The Penn Record Aug. 19, 2014, 6:06am


A former employee at a Philadelphia restaurant says she has been shortchanged on four

years worth of paychecks because her ex-managers did not properly follow state or federal minimum wage laws, according to a class action suit filed at the U.S. District Court for the Eastern District of Pennsylvania.

The plaintiff, Ashley Mondschein, has brought the action against Bellevue Philly, a limited liability corporation that manages Tavern on Broad, a sports bar located in Center City Philadelphia, on behalf of members of the tipped employee and promotional class that may have been damaged by the restaurant's practices.

Mondschein alleges in the complaint that management at Tavern on Broad would only pay the state minimum wage adjusted for employees that earn tips, a flat $2.83 per hour, when state and federal regulations require the employer to make up the difference if the employee did not make enough tips to earn the state minimum wage of $7.25.

According to the suit, Mondschein worked for Tavern on Broad from September 2010 to March 2014 as a promotional employee, helping to sell bar products such as test tube shots or beer from beer tubs. Her shifts lasted five to six hours, two or three days a week, the suit says.

For the first two years, Mondschein claims she earned a wage solely through customer tips and says that Bellevue owes her back-payment of full minimum wage between 2010 and 2012. In 2012, Tavern on Broad adjusted the compensation and paid promotional employees $2.83 per hour, regardless of the amount earned in tips.

Under the Fair Labor Standards Act and the Pennsylvania Minimum Wage Act, in certain circumstances it is permissible for an employer to take a tip credit and pay its employees less than minimum wage provided that the employee’s tips plus the tip credit equals at least the applicable minimum wage. Under the federal law, the maximum credit an employer can take is $5.12, while in Pennsylvania the maximum is $4.42 per hour.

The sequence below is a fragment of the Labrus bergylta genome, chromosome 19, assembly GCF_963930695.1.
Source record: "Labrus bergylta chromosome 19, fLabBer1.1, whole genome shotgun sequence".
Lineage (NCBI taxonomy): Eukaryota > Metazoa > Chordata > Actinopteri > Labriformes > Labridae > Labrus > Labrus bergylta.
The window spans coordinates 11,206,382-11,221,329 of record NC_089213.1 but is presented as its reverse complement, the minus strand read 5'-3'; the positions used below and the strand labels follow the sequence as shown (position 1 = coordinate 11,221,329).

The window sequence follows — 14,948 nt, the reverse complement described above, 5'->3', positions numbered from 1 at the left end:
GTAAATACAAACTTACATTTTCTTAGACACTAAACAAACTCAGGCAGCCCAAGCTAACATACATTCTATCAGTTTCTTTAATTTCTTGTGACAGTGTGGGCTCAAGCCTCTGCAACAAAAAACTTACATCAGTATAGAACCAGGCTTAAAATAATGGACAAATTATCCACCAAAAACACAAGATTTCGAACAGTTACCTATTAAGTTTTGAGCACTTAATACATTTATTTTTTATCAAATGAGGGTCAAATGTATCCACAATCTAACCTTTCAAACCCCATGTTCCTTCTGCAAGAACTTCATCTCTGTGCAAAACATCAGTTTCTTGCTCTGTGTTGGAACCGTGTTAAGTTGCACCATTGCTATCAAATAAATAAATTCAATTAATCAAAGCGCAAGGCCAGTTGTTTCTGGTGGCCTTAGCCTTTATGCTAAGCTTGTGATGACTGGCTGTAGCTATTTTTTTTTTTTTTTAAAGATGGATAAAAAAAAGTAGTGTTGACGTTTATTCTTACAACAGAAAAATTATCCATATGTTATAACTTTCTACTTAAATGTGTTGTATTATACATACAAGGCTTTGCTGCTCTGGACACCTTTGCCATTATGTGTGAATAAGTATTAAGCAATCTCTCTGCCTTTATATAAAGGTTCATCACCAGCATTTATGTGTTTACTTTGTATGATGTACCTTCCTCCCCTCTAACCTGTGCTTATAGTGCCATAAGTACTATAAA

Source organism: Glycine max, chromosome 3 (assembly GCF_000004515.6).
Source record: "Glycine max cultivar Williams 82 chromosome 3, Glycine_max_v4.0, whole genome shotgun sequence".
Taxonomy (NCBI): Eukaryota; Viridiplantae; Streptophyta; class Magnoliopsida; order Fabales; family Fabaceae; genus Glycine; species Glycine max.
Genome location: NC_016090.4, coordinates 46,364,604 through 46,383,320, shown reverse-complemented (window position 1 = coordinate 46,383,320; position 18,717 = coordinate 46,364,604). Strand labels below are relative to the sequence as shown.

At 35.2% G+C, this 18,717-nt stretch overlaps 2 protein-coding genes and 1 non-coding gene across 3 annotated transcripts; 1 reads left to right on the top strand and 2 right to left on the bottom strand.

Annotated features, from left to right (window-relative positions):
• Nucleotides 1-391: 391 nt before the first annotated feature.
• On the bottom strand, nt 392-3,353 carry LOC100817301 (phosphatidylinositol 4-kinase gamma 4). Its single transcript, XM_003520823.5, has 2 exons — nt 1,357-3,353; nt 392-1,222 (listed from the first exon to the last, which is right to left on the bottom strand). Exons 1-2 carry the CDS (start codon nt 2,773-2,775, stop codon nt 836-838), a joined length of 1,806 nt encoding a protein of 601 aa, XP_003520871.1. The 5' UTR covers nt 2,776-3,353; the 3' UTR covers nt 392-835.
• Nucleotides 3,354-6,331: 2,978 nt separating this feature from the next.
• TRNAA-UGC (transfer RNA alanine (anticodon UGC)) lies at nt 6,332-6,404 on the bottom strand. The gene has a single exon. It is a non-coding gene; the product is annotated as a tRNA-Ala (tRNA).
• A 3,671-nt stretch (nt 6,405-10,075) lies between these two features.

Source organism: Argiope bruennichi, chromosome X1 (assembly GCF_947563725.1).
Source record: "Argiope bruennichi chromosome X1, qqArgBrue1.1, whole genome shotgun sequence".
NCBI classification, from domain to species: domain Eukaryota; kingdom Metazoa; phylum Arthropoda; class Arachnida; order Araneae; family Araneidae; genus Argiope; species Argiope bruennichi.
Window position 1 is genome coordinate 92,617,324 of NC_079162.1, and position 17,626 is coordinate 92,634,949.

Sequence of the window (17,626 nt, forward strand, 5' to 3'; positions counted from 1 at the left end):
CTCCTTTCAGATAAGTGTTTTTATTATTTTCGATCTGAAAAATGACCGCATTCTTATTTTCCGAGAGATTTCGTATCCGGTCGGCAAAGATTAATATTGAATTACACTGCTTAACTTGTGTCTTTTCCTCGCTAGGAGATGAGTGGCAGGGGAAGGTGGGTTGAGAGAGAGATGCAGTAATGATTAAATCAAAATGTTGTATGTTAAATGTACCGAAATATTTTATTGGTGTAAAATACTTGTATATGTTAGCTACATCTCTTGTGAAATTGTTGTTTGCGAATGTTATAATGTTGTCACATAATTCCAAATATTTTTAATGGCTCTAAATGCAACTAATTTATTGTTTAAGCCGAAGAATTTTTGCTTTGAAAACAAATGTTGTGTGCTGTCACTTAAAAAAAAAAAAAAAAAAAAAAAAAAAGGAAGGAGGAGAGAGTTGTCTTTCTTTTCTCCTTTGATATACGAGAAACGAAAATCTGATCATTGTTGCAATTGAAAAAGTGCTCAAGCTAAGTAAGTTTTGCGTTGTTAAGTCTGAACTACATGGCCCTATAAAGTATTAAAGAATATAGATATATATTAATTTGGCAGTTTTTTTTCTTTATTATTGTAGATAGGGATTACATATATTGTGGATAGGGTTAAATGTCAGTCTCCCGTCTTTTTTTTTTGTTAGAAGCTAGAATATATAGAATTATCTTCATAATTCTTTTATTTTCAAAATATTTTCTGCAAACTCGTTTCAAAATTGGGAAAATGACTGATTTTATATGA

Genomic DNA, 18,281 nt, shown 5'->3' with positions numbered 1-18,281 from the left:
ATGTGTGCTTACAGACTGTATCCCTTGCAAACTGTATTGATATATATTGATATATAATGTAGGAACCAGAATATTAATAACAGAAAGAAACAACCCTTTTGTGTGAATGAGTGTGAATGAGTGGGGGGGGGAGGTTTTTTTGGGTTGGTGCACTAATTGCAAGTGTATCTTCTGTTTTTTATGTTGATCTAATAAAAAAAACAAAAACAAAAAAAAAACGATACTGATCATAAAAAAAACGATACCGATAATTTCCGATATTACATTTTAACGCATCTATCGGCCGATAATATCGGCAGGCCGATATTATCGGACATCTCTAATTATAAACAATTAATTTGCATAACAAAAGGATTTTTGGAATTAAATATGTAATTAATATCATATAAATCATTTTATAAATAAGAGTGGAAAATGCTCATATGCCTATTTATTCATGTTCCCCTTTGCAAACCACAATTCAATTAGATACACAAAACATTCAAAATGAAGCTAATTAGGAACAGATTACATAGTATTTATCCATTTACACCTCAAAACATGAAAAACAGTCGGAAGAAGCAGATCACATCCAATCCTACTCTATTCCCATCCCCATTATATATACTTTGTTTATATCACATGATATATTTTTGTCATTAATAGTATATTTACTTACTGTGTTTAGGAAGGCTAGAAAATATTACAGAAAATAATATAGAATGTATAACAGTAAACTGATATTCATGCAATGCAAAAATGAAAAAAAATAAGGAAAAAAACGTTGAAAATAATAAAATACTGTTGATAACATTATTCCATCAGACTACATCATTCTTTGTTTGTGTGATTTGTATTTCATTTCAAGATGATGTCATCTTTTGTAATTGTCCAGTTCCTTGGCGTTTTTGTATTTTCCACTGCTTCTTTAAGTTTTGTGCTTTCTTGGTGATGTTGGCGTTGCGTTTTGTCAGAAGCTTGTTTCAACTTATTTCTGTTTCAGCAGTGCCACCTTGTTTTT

If an employee's tips don't reach the $7.25 minimum wage, the employer must make up the difference. Mondschein claims that Tavern on Broad did not follow this provision and continued to take the maximum credit regardless of the strength of her tips.

According to pay stubs provided by her attorneys, during one shift Mondschein made only five dollars in tips. Tavern on Broad paid her the absolute minimum of $2.83 for the three-and-a-half hours worked, meaning Mondschein's hourly wage for that shift was a total of $4.27.

Mondschein has opened up the litigation to similar promotional employees who may have been affected by Tavern on Broad's alleged failure to notify its staff of the intention to take the tax credit and estimates there are approximately 40 other people qualified to join the action. She says that the restaurant has been unjustly enriched by not paying employees the full wages due to them.

The plaintiff is represented by Arkady Rayz of Kalikhman & Rayz, LLC and Gerald Wells of Connolly Wells & Gray, LLP.

The federal case ID number is 2:14-cv-04788-CDJ.

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